Considering Handedness in Studies involving Manual Control

in Motor Control
Restricted access

Purchase article

USD  $24.95

Student 1 year subscription

USD  $76.00

1 year subscription

USD  $101.00

Student 2 year subscription

USD  $144.00

2 year subscription

USD  $188.00

With studies of motor behavior that feature manual control, it is suggested that the methodology used to select subjects in reference to handedness be reviewed. This suggestion is in view of the recommendation that simply asking subjects to identify their writing hand is inadequate to define handedness. Complementing this are recent findings in neuroscience indicating differences, at times significant, in information-processing behavior based on handedness classification. A brief review of recently published studies in two prominent outlets for motor behavior research confirms that most reports provide minimal (and sometimes no) information regarding handedness and the method used for assessment. Recommendations for addressing the problem include using an acceptable preference inventory, selecting only those subjects with strong lateral characteristics, and briefly describing the methodology used for the reviewing audience.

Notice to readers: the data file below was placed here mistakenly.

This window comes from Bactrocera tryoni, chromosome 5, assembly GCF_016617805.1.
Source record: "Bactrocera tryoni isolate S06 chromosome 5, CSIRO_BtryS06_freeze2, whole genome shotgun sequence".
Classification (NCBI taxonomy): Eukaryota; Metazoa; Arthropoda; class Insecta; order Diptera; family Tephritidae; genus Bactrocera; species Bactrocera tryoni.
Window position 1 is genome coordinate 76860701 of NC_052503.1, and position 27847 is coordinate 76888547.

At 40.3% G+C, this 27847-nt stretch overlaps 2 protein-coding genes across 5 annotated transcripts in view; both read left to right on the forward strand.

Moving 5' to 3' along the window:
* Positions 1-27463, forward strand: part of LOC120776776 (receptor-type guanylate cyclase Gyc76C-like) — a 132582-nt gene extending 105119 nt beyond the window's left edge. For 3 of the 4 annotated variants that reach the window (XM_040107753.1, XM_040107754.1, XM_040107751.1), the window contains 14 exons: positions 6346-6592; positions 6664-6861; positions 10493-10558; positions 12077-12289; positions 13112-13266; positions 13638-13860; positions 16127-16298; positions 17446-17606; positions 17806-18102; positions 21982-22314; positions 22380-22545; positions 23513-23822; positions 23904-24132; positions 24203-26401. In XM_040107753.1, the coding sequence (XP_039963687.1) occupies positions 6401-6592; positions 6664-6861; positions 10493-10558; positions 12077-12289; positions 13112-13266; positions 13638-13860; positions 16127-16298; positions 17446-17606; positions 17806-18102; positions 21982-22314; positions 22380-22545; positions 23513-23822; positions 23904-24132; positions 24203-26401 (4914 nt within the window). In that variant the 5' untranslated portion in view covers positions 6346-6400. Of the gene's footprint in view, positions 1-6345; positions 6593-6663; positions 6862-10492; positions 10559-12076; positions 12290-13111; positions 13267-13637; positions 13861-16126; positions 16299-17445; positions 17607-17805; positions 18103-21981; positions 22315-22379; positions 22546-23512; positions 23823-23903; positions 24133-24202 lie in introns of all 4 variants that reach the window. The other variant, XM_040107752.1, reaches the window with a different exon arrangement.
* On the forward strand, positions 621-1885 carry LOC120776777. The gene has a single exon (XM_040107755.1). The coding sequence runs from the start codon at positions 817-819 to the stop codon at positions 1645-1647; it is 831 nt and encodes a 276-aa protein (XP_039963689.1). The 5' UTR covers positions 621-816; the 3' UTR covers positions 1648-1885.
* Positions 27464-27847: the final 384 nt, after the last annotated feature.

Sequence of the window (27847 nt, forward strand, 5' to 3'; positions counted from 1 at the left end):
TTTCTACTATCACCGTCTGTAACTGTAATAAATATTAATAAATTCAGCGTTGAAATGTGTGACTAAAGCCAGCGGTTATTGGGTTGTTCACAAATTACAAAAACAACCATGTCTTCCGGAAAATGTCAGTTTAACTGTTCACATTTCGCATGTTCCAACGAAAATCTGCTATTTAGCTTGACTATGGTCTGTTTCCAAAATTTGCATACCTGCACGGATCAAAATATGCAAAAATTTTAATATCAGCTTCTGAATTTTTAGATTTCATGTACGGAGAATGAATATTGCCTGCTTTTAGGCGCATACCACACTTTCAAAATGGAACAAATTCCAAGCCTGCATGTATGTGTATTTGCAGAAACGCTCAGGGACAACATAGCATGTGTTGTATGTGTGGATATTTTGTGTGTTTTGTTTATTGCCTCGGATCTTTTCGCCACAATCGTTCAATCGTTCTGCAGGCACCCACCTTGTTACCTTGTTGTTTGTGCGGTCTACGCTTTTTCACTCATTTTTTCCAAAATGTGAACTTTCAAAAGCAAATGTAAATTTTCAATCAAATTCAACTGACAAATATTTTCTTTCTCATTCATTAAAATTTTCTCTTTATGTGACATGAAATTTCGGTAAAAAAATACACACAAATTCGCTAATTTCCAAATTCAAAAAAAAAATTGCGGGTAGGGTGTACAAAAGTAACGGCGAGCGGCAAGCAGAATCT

Carl Gabbard is with the Department of Health and Kinesiology, Texas A&M University, College Station, TX 77843-4243.

All Time Past Year Past 30 Days
Abstract Views 16 16 0
Full Text Views 2 2 0
PDF Downloads 4 4 0